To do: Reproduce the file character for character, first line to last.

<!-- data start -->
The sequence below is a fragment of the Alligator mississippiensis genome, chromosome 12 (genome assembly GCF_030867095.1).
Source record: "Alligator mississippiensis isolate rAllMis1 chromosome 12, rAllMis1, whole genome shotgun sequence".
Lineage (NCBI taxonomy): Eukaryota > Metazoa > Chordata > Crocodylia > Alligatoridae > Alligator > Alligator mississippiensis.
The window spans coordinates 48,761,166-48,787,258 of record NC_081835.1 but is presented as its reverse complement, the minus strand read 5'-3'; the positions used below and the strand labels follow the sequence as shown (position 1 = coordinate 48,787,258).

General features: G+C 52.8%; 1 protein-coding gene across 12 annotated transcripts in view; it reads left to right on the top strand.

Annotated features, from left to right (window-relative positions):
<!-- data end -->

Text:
The sequence below is a fragment of the Alligator mississippiensis genome, chromosome 12 (genome assembly GCF_030867095.1).
Source record: "Alligator mississippiensis isolate rAllMis1 chromosome 12, rAllMis1, whole genome shotgun sequence".
Lineage (NCBI taxonomy): Eukaryota > Metazoa > Chordata > Crocodylia > Alligatoridae > Alligator > Alligator mississippiensis.
The window spans coordinates 48,761,166-48,787,258 of record NC_081835.1 but is presented as its reverse complement, the minus strand read 5'-3'; the positions used below and the strand labels follow the sequence as shown (position 1 = coordinate 48,787,258).

General features: G+C 52.8%; 1 protein-coding gene across 12 annotated transcripts in view; it reads left to right on the top strand.

Annotated features, from left to right (window-relative positions):